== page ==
# Mixed separable state with a continous probability distribution

A separable state is defined as follows:

$$\rho_{AB}$$ = $$\sum_{i} p_{i} \rho_{A}\otimes\rho_{B}$$, where $$\rho_{A,B}$$ are pure states.

Essentially it is a classical mixture of unentangled states. Such a state is guaranteed to have zero entanglement.

My question is, would this still hold if $$p_{i}$$ were to be a continuous probability distribution, and I were to have a state like:

$$\rho_{AB}(x,x';y,y')$$ = $$\int da p(a) \rho_{A}(x,x';a)\otimes\rho_{B}(y,y';a)$$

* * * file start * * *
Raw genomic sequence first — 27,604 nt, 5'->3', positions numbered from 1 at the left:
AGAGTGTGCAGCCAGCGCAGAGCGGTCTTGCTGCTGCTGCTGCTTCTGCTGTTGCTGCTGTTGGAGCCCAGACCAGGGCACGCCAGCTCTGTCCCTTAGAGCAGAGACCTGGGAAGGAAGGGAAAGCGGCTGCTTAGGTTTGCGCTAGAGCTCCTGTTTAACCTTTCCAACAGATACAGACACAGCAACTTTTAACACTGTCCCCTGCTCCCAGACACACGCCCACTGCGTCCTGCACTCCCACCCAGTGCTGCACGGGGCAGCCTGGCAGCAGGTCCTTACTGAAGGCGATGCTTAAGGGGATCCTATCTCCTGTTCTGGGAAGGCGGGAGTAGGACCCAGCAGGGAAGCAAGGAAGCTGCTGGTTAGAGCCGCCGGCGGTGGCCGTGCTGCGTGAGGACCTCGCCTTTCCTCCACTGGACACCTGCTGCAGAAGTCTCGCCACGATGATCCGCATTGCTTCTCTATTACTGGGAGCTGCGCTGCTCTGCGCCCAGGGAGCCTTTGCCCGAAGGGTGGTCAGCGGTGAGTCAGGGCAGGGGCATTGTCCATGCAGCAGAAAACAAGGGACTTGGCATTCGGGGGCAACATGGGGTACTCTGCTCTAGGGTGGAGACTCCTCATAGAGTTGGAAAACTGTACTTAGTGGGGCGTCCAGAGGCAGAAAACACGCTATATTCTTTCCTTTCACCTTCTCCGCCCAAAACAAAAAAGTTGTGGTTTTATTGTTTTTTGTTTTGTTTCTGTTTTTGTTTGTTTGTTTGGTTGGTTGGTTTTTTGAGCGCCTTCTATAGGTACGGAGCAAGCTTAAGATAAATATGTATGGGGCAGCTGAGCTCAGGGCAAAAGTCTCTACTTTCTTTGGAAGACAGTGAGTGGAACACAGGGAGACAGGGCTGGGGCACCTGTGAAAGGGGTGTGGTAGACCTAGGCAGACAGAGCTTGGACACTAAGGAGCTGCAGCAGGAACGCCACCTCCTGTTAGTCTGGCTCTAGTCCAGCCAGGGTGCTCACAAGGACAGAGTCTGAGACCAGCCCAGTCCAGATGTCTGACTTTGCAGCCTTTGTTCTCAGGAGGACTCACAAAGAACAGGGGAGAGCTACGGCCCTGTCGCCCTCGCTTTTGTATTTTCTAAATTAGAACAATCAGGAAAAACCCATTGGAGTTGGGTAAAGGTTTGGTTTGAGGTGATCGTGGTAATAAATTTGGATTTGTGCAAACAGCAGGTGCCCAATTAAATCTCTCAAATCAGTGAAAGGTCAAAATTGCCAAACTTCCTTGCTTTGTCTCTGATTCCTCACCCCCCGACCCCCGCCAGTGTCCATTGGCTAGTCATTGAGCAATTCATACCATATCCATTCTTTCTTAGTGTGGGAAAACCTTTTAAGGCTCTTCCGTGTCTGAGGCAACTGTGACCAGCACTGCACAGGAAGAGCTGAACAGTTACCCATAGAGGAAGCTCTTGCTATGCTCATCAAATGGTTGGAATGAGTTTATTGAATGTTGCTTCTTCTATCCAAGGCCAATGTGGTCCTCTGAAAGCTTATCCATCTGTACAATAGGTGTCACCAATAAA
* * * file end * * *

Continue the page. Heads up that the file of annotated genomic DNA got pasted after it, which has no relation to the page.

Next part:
Is this still a separable state with zero entanglement? My concern is if the integration process can lead to changes in the density matrix's functional form, which might lead to entanglement.

• that is the definition of an unentangled state. Or in other words, entanglement is defined as not being able to write the state that way
– glS
Jul 22, 2022 at 12:23

Yes, provided that $$\int p(a)\ \text{d}a = 1$$ the mixed state defined in terms of such an integral represents a valid separable state.